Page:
Music doesn’t have a release date on the internet, it’s as and when you find it. The ‘Delirious’ track that you are playing as Pick Of The Week I made nearly 10 years ago! But even though it has amazing benefits, I still prefer manufacturing vinyl and selling it to shops.

You’ve released your album Time & Tide as a Japan edition. Why do you think music like yours (and jazz-influenced hip hop) is so popular in Japan, compared to other parts of the world?

The Japanese are really into instrumental sample-based music especially if it is from an independent label. They’re collectors at heart and like stuff that isn’t easy to get hold of or mainstream. They’re also really open to all sorts of music and don’t have big egos. I think the American market is less easy to please and it’s also huge. Nonetheless, with the internet and downloading that’s beginning to change…

Besides a variety of samples, you also use a lot of musical influences. Are there any styles/genres you still wanna experiment with?

Yes very much so, I have been making more electronic-based music with various synths and will release that material under a different name. I also like a lot of Dub-influenced music and even some pop production.

‘Delirious’ is our Pick Of The Week. Can you tell our readers how you created that track from start to finish?

This is going back a long way when I loved digging for folk samples and blending them with Hip Hop beats. I used old Akai S900 samplers and an Atari. The main Hook was from a Labi Siffri track which I chopped up and rearranged to suit the song. The drums were off a record that a drummer friend made of him playing. So essentially the drum sounds were live but I chopped them up and reprogrammed them. The percussion was played by me and layered over the top. It gave it a less ridged feel.

‘Delirious’ has a good groove to it, but it’s a little ruff around the edges. Technology has moved on so much since then but it still has a nice sound as I was using all analogue outboard to mix and record the song. It fitted in with the album I made at the time called Worry Beads that had a strong folk, psychedelic, progressive feel to it.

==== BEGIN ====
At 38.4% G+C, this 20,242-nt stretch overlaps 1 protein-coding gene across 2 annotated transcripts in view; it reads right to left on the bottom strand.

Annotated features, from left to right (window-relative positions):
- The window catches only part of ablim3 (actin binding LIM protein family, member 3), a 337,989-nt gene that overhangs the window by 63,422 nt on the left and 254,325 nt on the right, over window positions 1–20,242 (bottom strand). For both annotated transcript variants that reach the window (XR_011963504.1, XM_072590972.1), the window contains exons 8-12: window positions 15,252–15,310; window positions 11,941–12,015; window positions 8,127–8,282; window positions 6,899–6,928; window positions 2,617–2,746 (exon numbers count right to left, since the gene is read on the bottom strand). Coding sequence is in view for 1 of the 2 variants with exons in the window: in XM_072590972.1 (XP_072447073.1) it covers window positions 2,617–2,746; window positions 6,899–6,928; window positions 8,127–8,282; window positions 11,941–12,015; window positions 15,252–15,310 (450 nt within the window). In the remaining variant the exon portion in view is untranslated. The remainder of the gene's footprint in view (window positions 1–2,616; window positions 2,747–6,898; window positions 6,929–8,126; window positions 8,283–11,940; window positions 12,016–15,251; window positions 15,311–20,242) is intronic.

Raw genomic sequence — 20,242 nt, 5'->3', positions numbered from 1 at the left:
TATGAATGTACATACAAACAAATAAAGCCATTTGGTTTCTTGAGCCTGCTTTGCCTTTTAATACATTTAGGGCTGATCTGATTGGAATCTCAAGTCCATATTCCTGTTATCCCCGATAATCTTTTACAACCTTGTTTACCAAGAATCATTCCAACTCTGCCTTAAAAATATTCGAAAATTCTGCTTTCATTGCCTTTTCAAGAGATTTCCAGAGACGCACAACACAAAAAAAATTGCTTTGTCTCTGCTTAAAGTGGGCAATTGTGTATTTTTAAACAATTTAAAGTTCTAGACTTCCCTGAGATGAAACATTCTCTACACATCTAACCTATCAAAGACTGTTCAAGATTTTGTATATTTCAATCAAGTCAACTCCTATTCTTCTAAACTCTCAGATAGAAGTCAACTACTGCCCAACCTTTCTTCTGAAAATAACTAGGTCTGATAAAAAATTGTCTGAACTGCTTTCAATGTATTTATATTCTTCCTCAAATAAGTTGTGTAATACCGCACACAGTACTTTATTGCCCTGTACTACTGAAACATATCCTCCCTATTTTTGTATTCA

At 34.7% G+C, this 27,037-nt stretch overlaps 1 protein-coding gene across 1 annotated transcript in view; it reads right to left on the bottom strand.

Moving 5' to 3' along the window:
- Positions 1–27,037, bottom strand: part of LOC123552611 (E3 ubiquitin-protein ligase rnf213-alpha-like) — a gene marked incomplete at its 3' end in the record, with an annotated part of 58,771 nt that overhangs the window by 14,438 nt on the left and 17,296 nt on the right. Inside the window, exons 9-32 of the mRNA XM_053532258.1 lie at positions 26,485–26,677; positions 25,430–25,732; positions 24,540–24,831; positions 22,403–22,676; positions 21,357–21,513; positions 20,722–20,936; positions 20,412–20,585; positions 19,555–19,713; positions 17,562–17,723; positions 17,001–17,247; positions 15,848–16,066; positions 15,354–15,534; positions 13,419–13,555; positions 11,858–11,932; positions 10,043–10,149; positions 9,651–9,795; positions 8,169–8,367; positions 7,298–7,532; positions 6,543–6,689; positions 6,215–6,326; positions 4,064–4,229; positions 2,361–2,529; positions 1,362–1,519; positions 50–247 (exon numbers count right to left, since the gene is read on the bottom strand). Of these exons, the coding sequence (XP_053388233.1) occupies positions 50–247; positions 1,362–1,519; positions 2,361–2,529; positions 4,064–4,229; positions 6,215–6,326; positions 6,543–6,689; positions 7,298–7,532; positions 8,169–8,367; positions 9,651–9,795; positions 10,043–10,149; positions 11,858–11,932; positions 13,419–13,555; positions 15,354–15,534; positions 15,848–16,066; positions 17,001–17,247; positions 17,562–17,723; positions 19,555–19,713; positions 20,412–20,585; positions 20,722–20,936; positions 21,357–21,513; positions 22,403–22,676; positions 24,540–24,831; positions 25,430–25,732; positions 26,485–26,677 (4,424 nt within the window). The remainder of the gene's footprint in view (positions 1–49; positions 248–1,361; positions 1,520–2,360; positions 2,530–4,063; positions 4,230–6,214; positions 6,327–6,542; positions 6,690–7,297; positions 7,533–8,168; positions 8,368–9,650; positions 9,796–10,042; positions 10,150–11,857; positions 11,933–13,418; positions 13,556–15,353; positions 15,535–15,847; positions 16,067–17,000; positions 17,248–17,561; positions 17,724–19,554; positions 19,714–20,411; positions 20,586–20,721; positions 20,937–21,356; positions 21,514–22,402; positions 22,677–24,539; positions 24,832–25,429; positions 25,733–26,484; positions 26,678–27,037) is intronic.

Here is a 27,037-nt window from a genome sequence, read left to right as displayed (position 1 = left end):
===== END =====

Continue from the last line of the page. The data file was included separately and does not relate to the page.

To date it’s still the best selling record I ever made so it must have had something….right? In fact listening back to it I’m quite proud of it as all the tracks work very well together. The artwork was great as well and was all drawn by the then co-owner of the label- that was a take of a Jodi Mitchell album.

You started your career as a DJ, also for Lewis Parker, but why did you decide to move into music production instead of focusing on your career as DJ?

For me DJing became limited and producing had a lot more scope. I could spend 10 hours in the studio making a track, but I couldn’t spend that time DJing. I had always wanted to produce and I was fascinated by samples. As soon as I could afford to buy a sampler, I did. Soon after that the turntables began to gather dust. I still like DJing, but if I do it now it’ll be mainly for friends parties and stuff rather than featuring at club nights.

Can people expect more collaborations between you and Lewis Parker? If so, what?

No, I don’t think so. Lewis and I produce different material these days but you never know. I like to experiment with different genres and production methods. However, I am working on a new album with a friend of his called River Nelson. You can see a video for one of our tracks on YouTube called Strange Things by Bias and River Nelson. I hope to release an EP of our stuff on the new Canteen Records site, which we’ll air this Tuesday on

What can we expect from you in the (near) future?

EPs mainly. One similar to my old work, but just a little more complex. Besides that the River Nelson collaboration and an electronic-based EP by Bias 76.

And what can we expect of your label Canteen Records?

Canteen Records has had a face lift and has been re-launched this week with a new site and new artists! Check it out at The first new release is called ‘Patchwork’ by Giacomo. All the music will be available to download from major retailers as well as streaming sites like Spotify and the like. As ever it will be a real mix of genres and should appeal to lots of people. We are definitely back after a period of disillusionment so go and check us out after Tuesday!

If there’s anything else you wanna share with our readers, please do:

Thanks for discovering and listening to my music! I hope you will check out other stuff from Canteen Records in the future. Seriously, it’s really touching that people can find pleasure from music I made a long time ago as well as current stuff. Thanks for being interested in what I do. Oh yes, and buy some vinyl from time to time. Or even buy a download!

More info: Bias / Canteen Records
Related: Pick Of The Week (Archive)

Just an ordinary guy always on the hunt for extraordinary music. Not just as the founder of The Find Magazine & Rucksack Records, but also as a freelance music journalist (bylines at Tracklib, Bandcamp, Wax Poetics, DIG Mag, among others) and—above all—out of love for all kinds of good music.